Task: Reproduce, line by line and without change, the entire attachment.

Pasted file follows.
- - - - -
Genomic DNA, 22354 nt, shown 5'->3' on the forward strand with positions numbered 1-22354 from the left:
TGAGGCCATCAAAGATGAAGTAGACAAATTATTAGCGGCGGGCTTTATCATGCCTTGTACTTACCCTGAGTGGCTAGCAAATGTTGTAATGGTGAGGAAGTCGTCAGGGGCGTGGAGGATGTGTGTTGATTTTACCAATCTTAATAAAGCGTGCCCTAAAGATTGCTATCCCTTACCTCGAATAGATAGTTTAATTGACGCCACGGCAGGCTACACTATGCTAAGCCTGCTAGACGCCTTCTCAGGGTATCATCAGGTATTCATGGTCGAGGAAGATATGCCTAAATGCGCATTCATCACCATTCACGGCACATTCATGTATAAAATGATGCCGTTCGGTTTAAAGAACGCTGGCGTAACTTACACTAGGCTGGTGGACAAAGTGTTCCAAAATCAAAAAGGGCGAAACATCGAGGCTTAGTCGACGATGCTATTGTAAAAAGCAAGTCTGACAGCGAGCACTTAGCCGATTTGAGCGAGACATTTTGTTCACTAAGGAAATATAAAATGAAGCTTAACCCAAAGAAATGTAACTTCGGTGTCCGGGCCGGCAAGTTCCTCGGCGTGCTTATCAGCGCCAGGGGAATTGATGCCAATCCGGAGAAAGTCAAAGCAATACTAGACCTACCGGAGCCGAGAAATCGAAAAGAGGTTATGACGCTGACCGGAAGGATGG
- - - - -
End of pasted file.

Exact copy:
Genomic DNA, 22354 nt, shown 5'->3' on the forward strand with positions numbered 1-22354 from the left:
TGAGGCCATCAAAGATGAAGTAGACAAATTATTAGCGGCGGGCTTTATCATGCCTTGTACTTACCCTGAGTGGCTAGCAAATGTTGTAATGGTGAGGAAGTCGTCAGGGGCGTGGAGGATGTGTGTTGATTTTACCAATCTTAATAAAGCGTGCCCTAAAGATTGCTATCCCTTACCTCGAATAGATAGTTTAATTGACGCCACGGCAGGCTACACTATGCTAAGCCTGCTAGACGCCTTCTCAGGGTATCATCAGGTATTCATGGTCGAGGAAGATATGCCTAAATGCGCATTCATCACCATTCACGGCACATTCATGTATAAAATGATGCCGTTCGGTTTAAAGAACGCTGGCGTAACTTACACTAGGCTGGTGGACAAAGTGTTCCAAAATCAAAAAGGGCGAAACATCGAGGCTTAGTCGACGATGCTATTGTAAAAAGCAAGTCTGACAGCGAGCACTTAGCCGATTTGAGCGAGACATTTTGTTCACTAAGGAAATATAAAATGAAGCTTAACCCAAAGAAATGTAACTTCGGTGTCCGGGCCGGCAAGTTCCTCGGCGTGCTTATCAGCGCCAGGGGAATTGATGCCAATCCGGAGAAAGTCAAAGCAATACTAGACCTACCGGAGCCGAGAAATCGAAAAGAGGTTATGACGCTGACCGGAAGGATGG